As seems to be the trend with most RPG franchises, Bethesda’s The Elder Scrolls is going to become an MMO. It is currently being developed by Bethesda and Zenimax Online Studios and is set to release sometime in 2013. The MMO will be offering all of the danger, heroism and stunning scenery as past games, but this time you’ll be able to adventure across Tamriel alongside your friends as you save the world yet again from a wayward Daedric Prince bent on destroying Tamriel as we know it. We’re expected to hear more at this year’s E3 – so we look forward to that.
Ok, but what do we think? Well, frankly, I’m sad. Don’t get me wrong, I have nothing against MMOs, but we are losing an amazing franchise. If history teaches us anything, it has taught us that an MMO is the final evolution of an RPG franchise and is, to date, it’s ultimate demise. Has anyone seen WarCraft 4? Nope, never made. How much fun did we all have playing Knights of the Old Republic 3? Oh yeah, it went MMO, too.
Like I said, I have nothing against MMOs – I just miss the games that they replaced. The real problem with an MMO is that it omits or downright ignores the element that makes an RPG great – story. You can’t have a story attached to an MMO – or at least a story that anyone cares about or a story that makes any sense. The issue: stories have an end – MMOs cannot. It’s a fundamental flaw in thinking a story driven RPG will work as an MMO. No story can go on forever. Eventually, the audience will want some closure, will want to know how it all ends. As an MMO has no end, you have no goals. Some will say, “Yes, you do have goals!” Response: Oh really? To level up? To be really good at PvP? Ok, I suppose those are technically goals, but what goals or objectives are there in the story? Do your actions have an impact on the ending? Oh yeah, there isn’t one, so no – you’re actions are pointless.
I really don’t have anything against MMOs, if only they’d be called what they are: A multiplayer variant of their single player counterparts that are set in the game world, but have no story and no end. They are purely designed for PvP. Which is fine, but if I’m playing PvP, I’m playing an FPS, since I don’t have time to level up a character for days on end before I can actually succeed.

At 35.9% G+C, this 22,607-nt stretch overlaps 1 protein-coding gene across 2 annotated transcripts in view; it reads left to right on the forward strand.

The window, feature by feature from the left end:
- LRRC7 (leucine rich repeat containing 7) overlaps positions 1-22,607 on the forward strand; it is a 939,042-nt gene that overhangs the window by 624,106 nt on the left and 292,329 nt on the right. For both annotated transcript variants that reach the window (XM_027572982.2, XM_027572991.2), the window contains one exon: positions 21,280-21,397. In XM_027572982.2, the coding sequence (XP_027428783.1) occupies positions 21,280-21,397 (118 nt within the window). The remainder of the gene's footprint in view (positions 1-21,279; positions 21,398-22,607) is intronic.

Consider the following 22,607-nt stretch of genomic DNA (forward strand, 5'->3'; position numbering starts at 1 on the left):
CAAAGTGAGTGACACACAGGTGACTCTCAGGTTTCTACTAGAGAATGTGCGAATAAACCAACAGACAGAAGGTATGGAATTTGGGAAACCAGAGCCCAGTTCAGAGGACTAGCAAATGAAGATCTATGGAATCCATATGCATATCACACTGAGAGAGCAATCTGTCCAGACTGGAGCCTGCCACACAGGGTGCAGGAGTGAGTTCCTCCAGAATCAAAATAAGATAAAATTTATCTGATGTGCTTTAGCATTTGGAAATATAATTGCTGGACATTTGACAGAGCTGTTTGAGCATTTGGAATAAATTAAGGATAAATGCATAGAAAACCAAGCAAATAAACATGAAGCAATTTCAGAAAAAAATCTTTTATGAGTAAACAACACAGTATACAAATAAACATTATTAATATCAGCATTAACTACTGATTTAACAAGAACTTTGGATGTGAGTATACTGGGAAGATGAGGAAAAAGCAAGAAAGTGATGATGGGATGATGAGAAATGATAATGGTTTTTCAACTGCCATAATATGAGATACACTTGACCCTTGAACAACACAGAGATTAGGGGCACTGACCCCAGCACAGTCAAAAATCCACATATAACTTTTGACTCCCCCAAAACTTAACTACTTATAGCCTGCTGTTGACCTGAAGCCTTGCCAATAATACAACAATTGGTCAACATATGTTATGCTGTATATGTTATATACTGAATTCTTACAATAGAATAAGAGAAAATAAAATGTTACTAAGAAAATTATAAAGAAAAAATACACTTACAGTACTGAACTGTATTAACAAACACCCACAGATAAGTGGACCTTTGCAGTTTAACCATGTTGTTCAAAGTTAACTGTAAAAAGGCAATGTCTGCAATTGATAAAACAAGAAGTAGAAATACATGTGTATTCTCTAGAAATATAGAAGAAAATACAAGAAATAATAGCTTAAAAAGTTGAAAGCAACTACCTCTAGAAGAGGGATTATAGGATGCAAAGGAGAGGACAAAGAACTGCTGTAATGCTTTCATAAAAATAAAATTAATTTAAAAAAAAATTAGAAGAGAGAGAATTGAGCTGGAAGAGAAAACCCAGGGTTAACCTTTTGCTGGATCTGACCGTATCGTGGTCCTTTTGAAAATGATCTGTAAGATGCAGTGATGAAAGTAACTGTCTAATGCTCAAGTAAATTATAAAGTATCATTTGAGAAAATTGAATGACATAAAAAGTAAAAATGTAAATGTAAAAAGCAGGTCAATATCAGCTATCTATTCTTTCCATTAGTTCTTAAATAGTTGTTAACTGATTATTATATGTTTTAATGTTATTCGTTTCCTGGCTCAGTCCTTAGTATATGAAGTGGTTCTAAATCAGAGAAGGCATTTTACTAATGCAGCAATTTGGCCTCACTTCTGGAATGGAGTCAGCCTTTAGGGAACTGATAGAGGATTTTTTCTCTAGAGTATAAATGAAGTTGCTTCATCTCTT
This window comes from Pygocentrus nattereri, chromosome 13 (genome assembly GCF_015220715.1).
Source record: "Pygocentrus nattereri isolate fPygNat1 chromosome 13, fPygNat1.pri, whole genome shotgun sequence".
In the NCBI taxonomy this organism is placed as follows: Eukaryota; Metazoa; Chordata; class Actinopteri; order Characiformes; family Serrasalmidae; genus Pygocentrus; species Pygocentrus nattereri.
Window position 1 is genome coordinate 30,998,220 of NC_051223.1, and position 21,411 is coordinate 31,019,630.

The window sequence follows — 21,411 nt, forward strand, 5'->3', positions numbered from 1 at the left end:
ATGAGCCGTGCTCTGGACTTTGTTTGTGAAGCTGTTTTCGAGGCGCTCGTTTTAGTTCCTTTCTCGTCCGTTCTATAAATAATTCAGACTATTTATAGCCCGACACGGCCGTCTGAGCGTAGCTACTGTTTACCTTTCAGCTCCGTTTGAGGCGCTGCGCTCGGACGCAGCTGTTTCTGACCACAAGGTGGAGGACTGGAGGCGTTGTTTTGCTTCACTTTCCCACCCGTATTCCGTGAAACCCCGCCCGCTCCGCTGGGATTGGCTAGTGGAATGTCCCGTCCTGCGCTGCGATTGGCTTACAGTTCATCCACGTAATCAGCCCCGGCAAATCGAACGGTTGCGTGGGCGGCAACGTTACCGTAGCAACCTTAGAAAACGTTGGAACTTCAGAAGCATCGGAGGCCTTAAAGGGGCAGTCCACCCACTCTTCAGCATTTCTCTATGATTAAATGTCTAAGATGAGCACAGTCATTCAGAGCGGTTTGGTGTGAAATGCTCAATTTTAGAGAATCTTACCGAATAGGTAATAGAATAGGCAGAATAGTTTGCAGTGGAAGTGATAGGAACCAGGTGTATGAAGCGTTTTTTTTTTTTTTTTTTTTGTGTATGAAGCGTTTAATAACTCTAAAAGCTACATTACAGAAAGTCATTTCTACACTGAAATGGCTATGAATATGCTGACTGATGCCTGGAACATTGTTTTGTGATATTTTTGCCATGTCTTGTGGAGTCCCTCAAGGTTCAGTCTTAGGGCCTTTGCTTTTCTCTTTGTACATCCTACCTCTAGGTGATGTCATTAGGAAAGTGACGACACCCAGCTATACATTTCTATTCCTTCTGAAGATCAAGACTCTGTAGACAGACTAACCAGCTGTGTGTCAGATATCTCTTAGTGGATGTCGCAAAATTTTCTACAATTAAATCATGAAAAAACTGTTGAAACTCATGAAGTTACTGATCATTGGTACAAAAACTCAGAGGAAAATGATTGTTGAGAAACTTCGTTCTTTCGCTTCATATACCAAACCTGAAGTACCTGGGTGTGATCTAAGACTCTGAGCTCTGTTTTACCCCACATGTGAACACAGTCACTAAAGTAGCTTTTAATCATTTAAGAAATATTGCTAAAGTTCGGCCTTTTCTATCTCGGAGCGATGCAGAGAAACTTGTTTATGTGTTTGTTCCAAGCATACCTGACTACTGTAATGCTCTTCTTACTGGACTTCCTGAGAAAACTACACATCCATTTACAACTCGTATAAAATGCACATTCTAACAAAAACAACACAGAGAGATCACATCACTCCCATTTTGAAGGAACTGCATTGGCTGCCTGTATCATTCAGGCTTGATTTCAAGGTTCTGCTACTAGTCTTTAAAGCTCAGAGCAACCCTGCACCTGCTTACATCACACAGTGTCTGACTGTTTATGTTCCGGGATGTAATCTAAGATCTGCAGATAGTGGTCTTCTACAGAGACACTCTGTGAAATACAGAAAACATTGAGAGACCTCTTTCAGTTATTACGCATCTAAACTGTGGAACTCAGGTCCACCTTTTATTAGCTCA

It seems like the most recent MMO, The Old Republic, had the same claims that The Elder Scrolls Online has made: it’s a completely new way to play an MMO. No grinding, all story driven, etc. But, is that the case? Well, it’s different, but not new. So you’ve replaced grinding with missions, but to what end? Is the galaxy in The Old Republic closer to being saved or conquered? No, because there is no end to the game! And I’m apparently not alone in this thinking, as we’re seeing SWtoR server population decreasing already.
An MMO can work, but it’s going to take some serious thought and a lot of input by gamers. The current formula, which we all know is based on WoW, simply isn’t working anymore. Personally, I think we’re going to see a lot more co-op multiplayer like we did in Mass Effect 3. With that in mind, why doesn’t a game developer come out with a co-op RPG? Imagine getting to play through Skyrim with a few of your friends battling by your side? You get multiplayer, you get a story – win! That’s a game I would play.
For now, we’ll have to wait and see if The Elder Scrolls Online is anything special, or is just another RPG turned MMO. I guess time will tell.
Image Credit: Bethesda, Zenimax Online Studios